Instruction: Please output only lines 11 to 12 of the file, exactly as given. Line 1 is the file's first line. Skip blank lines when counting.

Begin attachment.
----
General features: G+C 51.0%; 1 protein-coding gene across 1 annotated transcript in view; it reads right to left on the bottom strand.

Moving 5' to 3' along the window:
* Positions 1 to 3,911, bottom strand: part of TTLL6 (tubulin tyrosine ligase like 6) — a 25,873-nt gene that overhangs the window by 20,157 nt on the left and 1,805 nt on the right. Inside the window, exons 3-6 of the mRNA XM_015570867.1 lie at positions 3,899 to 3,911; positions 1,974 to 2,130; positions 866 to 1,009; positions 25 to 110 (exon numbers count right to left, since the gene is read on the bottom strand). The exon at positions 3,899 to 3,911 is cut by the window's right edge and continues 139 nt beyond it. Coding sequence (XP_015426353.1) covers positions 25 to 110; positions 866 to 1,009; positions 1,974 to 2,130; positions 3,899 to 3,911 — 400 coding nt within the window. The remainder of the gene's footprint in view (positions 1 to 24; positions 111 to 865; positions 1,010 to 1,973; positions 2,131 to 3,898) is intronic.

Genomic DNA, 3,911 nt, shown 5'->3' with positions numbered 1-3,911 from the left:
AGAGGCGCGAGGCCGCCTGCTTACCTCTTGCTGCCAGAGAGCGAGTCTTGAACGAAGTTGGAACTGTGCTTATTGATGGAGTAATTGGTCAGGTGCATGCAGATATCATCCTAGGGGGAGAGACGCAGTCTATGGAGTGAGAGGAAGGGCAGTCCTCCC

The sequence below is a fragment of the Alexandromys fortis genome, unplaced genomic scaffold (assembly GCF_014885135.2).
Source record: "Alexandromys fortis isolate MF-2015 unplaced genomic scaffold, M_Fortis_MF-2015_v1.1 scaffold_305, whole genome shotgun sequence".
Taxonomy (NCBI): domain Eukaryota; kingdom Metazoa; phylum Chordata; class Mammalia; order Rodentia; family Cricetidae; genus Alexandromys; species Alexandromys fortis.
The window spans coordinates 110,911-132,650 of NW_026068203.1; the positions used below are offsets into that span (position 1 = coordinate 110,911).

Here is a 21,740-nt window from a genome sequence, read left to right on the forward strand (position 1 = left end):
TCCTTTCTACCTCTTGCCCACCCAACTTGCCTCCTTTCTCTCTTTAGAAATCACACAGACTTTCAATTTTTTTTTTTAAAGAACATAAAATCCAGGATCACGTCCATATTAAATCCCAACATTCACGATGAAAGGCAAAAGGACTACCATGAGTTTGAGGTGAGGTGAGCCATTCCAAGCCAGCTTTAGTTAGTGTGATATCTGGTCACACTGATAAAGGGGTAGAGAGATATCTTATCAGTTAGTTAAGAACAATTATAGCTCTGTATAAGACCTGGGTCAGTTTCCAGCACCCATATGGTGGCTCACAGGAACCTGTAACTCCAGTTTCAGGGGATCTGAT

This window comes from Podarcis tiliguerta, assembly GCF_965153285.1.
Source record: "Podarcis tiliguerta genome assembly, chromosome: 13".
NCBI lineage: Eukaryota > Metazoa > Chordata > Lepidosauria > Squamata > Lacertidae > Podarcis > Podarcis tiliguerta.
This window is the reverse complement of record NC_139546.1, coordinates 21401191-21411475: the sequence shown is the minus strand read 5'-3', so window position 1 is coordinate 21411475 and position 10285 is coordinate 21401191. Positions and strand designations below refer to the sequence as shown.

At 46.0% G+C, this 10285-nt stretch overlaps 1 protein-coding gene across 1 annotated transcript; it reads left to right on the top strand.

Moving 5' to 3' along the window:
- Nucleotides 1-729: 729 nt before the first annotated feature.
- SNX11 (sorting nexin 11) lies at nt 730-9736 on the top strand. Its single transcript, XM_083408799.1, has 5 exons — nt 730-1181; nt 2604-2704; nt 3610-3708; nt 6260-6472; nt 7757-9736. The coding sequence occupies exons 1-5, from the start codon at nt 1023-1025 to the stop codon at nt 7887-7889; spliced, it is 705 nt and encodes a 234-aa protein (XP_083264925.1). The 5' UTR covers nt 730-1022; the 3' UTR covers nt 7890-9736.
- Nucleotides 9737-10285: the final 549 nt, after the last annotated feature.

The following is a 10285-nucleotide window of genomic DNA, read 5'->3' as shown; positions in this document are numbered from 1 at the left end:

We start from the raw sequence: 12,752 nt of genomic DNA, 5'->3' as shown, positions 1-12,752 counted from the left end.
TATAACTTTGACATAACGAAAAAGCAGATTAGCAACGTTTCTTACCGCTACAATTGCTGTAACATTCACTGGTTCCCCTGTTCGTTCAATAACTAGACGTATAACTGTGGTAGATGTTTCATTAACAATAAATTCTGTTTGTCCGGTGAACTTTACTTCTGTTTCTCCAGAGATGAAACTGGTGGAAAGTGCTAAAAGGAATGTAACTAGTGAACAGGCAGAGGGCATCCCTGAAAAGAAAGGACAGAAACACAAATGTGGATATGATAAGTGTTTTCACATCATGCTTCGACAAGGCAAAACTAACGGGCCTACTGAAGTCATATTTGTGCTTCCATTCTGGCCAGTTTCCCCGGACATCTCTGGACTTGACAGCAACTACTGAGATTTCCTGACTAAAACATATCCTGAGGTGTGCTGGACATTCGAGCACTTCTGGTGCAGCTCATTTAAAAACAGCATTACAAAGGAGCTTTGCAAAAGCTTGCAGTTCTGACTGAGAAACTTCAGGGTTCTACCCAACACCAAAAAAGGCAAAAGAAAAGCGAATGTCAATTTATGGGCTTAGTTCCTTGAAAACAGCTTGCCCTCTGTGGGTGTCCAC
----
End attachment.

TCCTTTCTACCTCTTGCCCACCCAACTTGCCTCCTTTCTCTCTTTAGAAATCACACAGACTTTCAATTTTTTTTTTTAAAGAACATAAAATCCAGGATCACGTCCATATTAAATCCCAACATTCACGATGAAAGGCAAAAGGACTACCATGAGTTTGAGGTGAGGTGAGCCATTCCAAGCCAGCTTTAGTTAGTGTGATATCTGGTCACACTGATAAAGGGGTAGAGAGATATCTTATCAGTTAGTTAAGAACAATTATAGCTCTGTATAAGACCTGGGTCAGTTTCCAGCACCCATATGGTGGCTCACAGGAACCTGTAACTCCAGTTTCAGGGGATCTGAT

This window comes from Podarcis tiliguerta, assembly GCF_965153285.1.